1. They will find many Earth-type worlds,but most will not be suitable for advanced lifeforms. If any are suitable, perhaps the advanced lifeforms are ‘homebodys’ (no interest in traveling) or extinct, however, if we find a world 50LY away that has lifeforms as advanced and curious as we are, it may take a few thousand years before we know what each other is talking about!!!!!

  2. Nancy,
    With kind respect, I think this article gives the false impression that the sole aim of this telescope is into investigation of search for Earth-like planets. No doubt the capabilities of this new JWST in action will be a significant step up on current technologies in both resolution and plethora of instrumentation available for the astronomer to use.
    IMO, the focus on discovering Earth-like planets and the tell tale signs of life is a very good priority based on perceived popularity among the general public, but it is not overall so in current investigation by astrophysics.
    I think really the top aim, like Hubble, is the distant universe in regions of the first stars, galaxy formation and the processes in which they came to be. Second would be in regards stellar evolution and star creation in nebulae – including formation of galactic solar system. The adept capability of the infra-red instrumentation is equally, if no more so, for these other tasks.
    In reality, the desire to find possible distant Earth would be nice but isn’t as pivotally essential to the science. (Note: I am not saying don’t look for such planets at all, but instead to put the work among the grander picture.)
    After all, I still think it is more interesting how solar systems beyond our own have come to be and the commonness or lack thereof of such systems.

  3. “He [Democritus] said that the ordered worlds are boundless and differ in size, and that in some there is neither sun nor moon, but that in others, both are greater than with us, and yet with others more in number. And that the intervals between the ordered worlds are unequal, here more and there less, and that some increase, others flourish and others decay, and here they come into being and there they are eclipsed. But that they are destroyed by colliding with one another. And that some ordered worlds are bare of animals and plants and all water.” — Hippolytus, priest, Refutation of All Heresies: On Democritus, 2nd century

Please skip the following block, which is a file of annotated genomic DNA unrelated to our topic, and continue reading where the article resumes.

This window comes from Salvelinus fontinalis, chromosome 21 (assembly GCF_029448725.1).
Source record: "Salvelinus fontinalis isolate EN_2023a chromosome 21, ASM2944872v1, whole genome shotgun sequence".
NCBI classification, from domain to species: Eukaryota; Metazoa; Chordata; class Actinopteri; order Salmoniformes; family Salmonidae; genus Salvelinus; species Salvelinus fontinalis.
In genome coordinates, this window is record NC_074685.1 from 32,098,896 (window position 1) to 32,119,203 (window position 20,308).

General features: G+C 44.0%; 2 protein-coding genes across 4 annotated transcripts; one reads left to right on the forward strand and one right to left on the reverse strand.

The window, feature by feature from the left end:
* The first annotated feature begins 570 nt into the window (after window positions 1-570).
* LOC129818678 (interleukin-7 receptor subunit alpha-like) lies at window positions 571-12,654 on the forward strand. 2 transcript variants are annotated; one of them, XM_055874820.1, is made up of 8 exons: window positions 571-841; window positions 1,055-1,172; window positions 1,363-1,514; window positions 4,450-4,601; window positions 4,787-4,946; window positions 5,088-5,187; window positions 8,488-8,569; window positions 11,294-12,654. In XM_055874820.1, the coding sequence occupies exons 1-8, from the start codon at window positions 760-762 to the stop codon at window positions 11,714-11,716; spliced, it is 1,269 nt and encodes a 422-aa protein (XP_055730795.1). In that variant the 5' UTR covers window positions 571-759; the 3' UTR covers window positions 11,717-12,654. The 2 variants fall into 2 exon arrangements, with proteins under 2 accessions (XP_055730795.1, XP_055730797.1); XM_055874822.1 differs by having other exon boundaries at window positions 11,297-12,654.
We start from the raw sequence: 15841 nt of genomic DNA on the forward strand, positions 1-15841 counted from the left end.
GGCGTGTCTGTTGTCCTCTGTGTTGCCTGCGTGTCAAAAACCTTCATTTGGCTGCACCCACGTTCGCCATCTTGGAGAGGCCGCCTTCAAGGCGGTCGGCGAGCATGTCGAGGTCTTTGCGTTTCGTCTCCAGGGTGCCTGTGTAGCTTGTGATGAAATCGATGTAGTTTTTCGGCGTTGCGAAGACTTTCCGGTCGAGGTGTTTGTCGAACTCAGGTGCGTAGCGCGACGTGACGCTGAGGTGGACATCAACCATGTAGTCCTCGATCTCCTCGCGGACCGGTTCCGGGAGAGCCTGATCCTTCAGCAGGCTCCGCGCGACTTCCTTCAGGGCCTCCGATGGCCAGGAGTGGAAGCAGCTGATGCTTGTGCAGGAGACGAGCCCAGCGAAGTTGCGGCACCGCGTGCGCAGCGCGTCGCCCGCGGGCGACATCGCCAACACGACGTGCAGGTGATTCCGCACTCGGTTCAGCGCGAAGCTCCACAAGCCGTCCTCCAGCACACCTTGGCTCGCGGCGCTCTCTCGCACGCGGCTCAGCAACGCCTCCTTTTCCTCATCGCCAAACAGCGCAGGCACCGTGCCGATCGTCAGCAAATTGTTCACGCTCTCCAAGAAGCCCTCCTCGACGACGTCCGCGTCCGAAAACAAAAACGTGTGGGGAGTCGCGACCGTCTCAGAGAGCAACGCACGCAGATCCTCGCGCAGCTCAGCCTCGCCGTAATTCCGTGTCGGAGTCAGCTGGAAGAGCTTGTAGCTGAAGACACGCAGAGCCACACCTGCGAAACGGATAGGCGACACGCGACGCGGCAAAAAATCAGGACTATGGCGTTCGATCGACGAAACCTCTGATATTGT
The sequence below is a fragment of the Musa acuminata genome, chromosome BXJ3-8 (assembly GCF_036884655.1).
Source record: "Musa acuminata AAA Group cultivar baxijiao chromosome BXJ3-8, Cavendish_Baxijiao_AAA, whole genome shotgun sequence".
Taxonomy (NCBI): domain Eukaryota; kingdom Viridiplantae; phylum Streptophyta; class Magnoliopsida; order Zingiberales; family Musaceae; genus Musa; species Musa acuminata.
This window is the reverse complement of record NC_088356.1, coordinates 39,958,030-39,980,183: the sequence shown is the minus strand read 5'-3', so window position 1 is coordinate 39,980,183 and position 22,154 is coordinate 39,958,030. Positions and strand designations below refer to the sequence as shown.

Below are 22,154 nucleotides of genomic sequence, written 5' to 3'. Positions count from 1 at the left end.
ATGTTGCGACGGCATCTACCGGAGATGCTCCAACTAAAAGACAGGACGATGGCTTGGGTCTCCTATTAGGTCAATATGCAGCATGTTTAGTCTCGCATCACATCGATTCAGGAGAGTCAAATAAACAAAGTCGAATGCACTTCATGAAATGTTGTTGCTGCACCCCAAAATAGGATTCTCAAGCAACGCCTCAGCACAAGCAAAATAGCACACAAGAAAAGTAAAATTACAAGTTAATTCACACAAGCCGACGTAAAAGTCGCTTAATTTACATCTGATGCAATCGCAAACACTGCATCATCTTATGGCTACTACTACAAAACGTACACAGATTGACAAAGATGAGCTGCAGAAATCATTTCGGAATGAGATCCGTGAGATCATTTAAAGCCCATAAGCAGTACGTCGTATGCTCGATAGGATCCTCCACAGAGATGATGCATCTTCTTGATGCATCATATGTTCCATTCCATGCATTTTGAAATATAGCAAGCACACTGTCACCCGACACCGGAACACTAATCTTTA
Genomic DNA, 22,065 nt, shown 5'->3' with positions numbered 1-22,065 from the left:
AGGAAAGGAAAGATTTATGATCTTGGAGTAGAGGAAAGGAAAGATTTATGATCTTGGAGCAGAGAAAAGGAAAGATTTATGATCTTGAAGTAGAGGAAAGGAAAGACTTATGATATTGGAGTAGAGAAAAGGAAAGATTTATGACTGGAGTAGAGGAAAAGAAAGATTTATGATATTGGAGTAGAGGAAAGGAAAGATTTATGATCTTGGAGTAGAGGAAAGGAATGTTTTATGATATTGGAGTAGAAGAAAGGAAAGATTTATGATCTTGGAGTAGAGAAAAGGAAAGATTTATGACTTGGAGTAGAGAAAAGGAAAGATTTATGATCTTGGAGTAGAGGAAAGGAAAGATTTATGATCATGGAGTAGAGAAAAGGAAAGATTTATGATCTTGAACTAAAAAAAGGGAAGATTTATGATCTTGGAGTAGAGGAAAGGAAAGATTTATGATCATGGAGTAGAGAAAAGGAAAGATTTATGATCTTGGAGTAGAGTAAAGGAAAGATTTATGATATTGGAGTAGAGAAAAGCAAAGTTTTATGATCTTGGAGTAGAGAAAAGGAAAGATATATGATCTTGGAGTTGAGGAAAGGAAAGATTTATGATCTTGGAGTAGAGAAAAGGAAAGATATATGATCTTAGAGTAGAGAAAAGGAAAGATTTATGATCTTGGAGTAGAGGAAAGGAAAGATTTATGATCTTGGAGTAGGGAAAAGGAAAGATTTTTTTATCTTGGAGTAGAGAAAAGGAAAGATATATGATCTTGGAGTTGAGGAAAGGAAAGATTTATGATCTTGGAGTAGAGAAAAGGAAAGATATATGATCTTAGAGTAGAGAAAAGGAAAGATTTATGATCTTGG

4. Hey Oils, Why send us these usaful quotes, eh?

    Let’s see. The introduction of this text says it all…

    “We must not overlook any figment devised by those denominated philosophers among the Greeks. For even their incoherent tenets must be received as worthy of credit, on account of the excessive madness of the heretics; who, from the observance of silence, and from concealing their own ineffable mysteries, have by many been supposed worshippers of God.”
    — Hippolytus, priest, Refutation of All Heresies: On Democritus, 2nd century

    This explains a lot.

    Are you a heretic OilIsMastery ?

    (I.e. Definition: “A person holding an opinion at odds with what is generally accepted.)

    If true, are you mad???

    “We have likewise, on a former occasion, expounded the doctrines of these briefly, not illustrating them with any degree of minuteness, but refuting them in coarse digest; not having considered it requisite to bring to light their secret doctrines, in order that, when we have explained their tenets by enigmas, they, becoming ashamed, lest also, by our divulging their mysteries, we should convict them of atheism, might be induced to desist in some degree from their unreasonable opinion and their profane attempt.” — Hippolytus, priest, Refutation of All Heresies: On Democritus, 2nd century

    This says all about you too slippery Oils.

    According to this, you must be an atheist, then!
    Are you now ashamed?

    “Assigning to each of those who take the lead among philosophers their own peculiar tenets, we shall publicly exhibit these heresiarchs as naked and unseemly.” — Hippolytus, priest, Refutation of All Heresies: On Democritus, 2nd century

    Sound like anyone familiar, eh Oils??


    Thanks for the quoted advice!!

  5. Salacious,

    “Are you a heretic OilIsMastery?”

    According to you I am.

    “Of course, I am a heretic, for I question the neutral state of celestial bodies. There are various tests that could be made. For instance, does Jupiter send radio-noises or not? This can easily be found, if you [Einstein] should wish.” — Immanuel Velikovsky, cosmologist, 1954

    “If true, are you mad???”

    According to Grand Inquisitors like you I am.

  6. If we find a world with an oxygenated atmosphere, I’ll rejoice, for it means life is there. A civilization would be fine, but first things first. One possible find would be an atmosphere with combustion products in it: smoke, ash, carbon monoxide, etc. Right there we’d know we’d found a world with a land biota, including photosynthesizing creatures whose tissues would provide fuel for fire, and which liberate oxygen into their atmosphere — oxygen is necessary for combustion. Lightning is universal, so the combination of fuel + oxygen would frequently give rise to fire, with the application of a handy lightning stroke. I’m not sure how easy it would be to detect such biomarkers, though.